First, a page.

Vitamin and mineral deficiencies are an area of concern for the Centers for Disease Control and Prevention. The agency notes that such micronutrients are “vital to healthy development, disease prevention, and wellbeing,” but that, with the exception of vitamin D, they are not produced in one’s body and must be derived from dietary sources.
While many people get the recommended amounts of nutrients from a healthy diet, some groups of people benefit from capsule or powder vitamin and mineral supplementation since some practices, conditions or behaviors limit the amount of nutrients one gets and “nutritional requirements change during life,” explains Beth Czerwony, RD, a registered dietitian at Cleveland Clinic’s Center for Human Nutrition. These groups of people include vegans, pregnant women, the immunocompromised, the elderly, people with gastrointestinal disorders, people who smoke, drink or are taking certain medications, and individuals with food allergies or intolerances.
For most other people, however, micronutrient supplementation is often unnecessary and there are circumstances when it may even be harmful.
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Can you take too many vitamins?
As a general rule, not getting enough nutrients in one’s diet is a broader area of concern than getting too many, which is why more research exists on that front. “We know far less about getting too much of essential nutrients than too little,” says Alice Lichtenstein, DSc, director of the Cardiovascular Nutrition Team at the Jean Mayer USDA Human Nutrition Research Center on Aging at Tufts University.
She adds that “findings continue to emerge,” but that there is overall less concern about getting too many water-soluble vitamins than fat-soluble ones because excess amounts of water-soluble vitamins are usually urinated out of one’s system whereas fat-soluble vitamins such as A, D, E and vitamin K are often absorbed. “We do not have the capacity to excrete excess amounts of fat-soluble vitamins so they can accumulate in the body and have adverse effects in some cases,” Lichtenstein explains.
What happens when you take too many vitamins?
Still, overdosing on “both water- and fat-soluble vitamins can cause a range of adverse reactions including irregular heartbeat, frequent urination, abdominal pain, weakness and appetite loss,” cautions Alexandra Volo, DO, a family medicine physician at NYU Langone Medical Associates—West Palm Beach.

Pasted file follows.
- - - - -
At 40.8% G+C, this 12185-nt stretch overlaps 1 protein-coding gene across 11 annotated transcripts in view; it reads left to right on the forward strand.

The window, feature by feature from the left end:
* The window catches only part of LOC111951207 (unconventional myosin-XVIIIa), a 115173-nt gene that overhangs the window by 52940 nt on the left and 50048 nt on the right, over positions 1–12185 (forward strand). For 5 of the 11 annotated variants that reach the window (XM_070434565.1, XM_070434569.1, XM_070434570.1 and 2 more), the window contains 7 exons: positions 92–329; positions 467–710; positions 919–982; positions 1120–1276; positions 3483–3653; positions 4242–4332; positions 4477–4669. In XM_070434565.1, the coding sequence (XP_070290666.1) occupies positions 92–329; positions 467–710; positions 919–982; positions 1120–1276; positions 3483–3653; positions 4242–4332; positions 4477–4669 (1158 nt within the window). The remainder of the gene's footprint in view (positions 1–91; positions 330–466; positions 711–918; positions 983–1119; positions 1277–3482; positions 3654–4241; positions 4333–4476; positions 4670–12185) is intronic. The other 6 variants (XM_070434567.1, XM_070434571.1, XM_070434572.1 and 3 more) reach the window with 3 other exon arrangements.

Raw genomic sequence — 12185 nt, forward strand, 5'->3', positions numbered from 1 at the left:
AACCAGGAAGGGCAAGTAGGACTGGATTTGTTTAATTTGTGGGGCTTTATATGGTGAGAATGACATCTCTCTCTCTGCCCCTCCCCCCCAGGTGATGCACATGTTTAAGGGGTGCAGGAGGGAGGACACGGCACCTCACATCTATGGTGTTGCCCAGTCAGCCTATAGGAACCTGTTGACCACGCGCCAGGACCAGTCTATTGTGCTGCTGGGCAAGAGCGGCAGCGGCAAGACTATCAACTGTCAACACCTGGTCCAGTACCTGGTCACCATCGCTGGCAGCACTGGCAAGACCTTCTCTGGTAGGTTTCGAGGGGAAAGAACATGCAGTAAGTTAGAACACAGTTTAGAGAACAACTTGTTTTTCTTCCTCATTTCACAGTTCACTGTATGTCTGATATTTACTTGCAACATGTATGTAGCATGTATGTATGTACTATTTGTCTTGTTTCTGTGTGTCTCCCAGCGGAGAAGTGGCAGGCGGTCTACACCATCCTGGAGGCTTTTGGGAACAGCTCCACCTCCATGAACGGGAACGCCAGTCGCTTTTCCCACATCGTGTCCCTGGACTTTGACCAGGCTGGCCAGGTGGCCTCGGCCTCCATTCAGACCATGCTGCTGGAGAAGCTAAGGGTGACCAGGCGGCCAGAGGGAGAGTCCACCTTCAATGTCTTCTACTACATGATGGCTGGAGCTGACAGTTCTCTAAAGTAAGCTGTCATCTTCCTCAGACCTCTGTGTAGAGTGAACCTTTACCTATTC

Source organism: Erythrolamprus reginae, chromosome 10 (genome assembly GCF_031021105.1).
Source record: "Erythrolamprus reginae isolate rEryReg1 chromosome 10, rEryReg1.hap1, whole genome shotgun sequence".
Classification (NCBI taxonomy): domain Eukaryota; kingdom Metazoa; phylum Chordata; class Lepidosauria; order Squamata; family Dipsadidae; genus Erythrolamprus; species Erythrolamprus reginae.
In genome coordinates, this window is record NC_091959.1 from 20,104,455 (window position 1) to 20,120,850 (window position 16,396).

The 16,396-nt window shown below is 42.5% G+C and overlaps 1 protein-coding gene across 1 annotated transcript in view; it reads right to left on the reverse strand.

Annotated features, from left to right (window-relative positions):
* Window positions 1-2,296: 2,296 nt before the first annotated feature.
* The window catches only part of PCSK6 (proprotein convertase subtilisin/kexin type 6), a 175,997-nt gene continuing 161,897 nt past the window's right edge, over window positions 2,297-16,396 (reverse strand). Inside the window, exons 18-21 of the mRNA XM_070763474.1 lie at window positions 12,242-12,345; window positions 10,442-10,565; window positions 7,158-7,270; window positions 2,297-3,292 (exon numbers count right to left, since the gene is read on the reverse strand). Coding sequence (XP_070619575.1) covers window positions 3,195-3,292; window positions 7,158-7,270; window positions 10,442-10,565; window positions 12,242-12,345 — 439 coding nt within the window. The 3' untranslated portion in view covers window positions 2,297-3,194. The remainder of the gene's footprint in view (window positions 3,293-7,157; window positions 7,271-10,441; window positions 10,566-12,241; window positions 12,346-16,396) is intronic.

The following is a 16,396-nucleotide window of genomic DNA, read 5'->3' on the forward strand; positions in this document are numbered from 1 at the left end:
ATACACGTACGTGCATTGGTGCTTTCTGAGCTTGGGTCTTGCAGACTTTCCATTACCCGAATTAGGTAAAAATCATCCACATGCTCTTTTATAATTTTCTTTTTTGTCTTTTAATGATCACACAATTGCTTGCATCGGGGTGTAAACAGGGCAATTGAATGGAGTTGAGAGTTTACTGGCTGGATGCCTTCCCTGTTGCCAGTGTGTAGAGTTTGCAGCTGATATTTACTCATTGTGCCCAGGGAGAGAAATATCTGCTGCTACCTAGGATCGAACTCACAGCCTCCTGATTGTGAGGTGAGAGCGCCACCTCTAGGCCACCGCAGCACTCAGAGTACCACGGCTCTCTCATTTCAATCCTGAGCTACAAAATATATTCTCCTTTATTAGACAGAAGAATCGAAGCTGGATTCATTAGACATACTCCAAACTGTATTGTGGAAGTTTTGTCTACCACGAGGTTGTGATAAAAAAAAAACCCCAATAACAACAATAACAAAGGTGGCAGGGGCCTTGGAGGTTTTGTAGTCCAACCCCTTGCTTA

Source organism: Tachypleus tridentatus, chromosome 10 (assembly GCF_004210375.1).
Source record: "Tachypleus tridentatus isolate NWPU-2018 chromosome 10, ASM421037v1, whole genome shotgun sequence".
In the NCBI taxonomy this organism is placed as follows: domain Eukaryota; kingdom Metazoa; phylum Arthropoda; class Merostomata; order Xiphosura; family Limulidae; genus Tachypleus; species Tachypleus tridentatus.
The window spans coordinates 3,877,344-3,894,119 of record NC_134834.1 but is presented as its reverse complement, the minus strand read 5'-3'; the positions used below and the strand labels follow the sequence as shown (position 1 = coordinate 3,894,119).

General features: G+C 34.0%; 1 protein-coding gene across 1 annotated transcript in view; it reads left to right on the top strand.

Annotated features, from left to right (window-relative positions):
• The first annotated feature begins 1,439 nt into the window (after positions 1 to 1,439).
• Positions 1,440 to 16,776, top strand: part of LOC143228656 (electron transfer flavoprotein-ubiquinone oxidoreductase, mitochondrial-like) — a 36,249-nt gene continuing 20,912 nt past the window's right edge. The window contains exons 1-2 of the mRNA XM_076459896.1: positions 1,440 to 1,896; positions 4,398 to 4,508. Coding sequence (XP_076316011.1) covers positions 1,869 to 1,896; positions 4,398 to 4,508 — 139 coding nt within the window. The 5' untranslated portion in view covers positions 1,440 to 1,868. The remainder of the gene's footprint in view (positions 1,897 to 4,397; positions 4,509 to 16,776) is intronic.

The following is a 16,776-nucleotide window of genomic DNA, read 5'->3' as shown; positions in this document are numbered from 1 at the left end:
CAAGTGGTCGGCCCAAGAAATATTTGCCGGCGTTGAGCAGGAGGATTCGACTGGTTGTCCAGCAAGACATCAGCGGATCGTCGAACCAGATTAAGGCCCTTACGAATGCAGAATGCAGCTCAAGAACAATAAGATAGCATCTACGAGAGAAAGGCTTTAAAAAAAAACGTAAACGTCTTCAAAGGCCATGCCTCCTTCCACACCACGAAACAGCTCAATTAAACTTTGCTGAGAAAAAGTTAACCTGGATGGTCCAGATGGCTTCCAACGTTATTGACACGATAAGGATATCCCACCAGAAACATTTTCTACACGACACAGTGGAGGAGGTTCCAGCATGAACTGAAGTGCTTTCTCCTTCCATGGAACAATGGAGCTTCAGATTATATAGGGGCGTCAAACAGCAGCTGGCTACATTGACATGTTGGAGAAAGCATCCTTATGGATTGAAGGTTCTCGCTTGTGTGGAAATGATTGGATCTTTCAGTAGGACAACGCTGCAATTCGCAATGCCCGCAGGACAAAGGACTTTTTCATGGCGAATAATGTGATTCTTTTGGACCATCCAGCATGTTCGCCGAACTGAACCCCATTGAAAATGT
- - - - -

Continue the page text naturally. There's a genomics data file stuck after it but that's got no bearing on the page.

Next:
While any ingredient in a vitamin or mineral supplement can be toxic in large amounts, calcium and iron are the ones that carry the most serious risks. “People with severe iron overdoses may develop low blood pressure, liver failure, lung injury, coma and even death,” warns Czerwony.
She says that overdosing on calcium can “impair the functioning of the kidneys, increase the pH of the blood, and can cause nausea and vomiting, confusion, itching, and in extreme cases, irregular heartbeat.”
Additional overdose risks are associated with large quantities of niacin, vitamin C, magnesium, vitamin D and vitamin A. “The main consequence of vitamin D toxicity is a buildup of calcium in your blood (hypercalcemia), which can cause nausea and vomiting, weakness, and frequent urination,” explains Czerwony. Heartburn and headaches are associated with overdosing on vitamin C, and excesses of vitamin A may cause drowsiness and irritability.
Shawna Reigel, MD, a family medicine physician at Inspira Medical Group Primary Care Clarksboro, notes that the most common side effect of getting too much magnesium is diarrhea and that facial flushing is associated with getting “excess amounts of niacin.”
Is it OK to take many vitamins at once?
Beyond toxicity, another area of concern for some people is whether it’s harmful to take many vitamins or minerals at the same time.
While combining supplements usually won’t interfere with their effectiveness, and, in some cases, may even be beneficial (such as how vitamin C helps with iron absorption), there are times when supplements may interact negatively with each other, so “it’s important to know what supplements you are taking as many vitamin supplements contain several vitamins within a capsule, tablet, or powder and the chance for extra consumption and adverse effects are higher,” says Jesse Bracamonte, DO, a family medicine physician at Mayo Clinic in Arizona.
It’s also important to learn and adhere to the recommended dietary allowance (RDA) of any vitamin or mineral supplement one is taking. Such information can be obtained from one’s physician, from the National Institutes of Health Office of Dietary Supplements or from academic organizations such as Harvard School of Public Health.
“In general, it is not a good idea to take high doses of essential nutrients,” advises says Lichtenstein. “If there is a concern about the adequacy of nutrient intakes, the best approach is to discuss with a healthcare provider. That would also avoid the risk of experiencing potential negative drug/nutrient interactions.”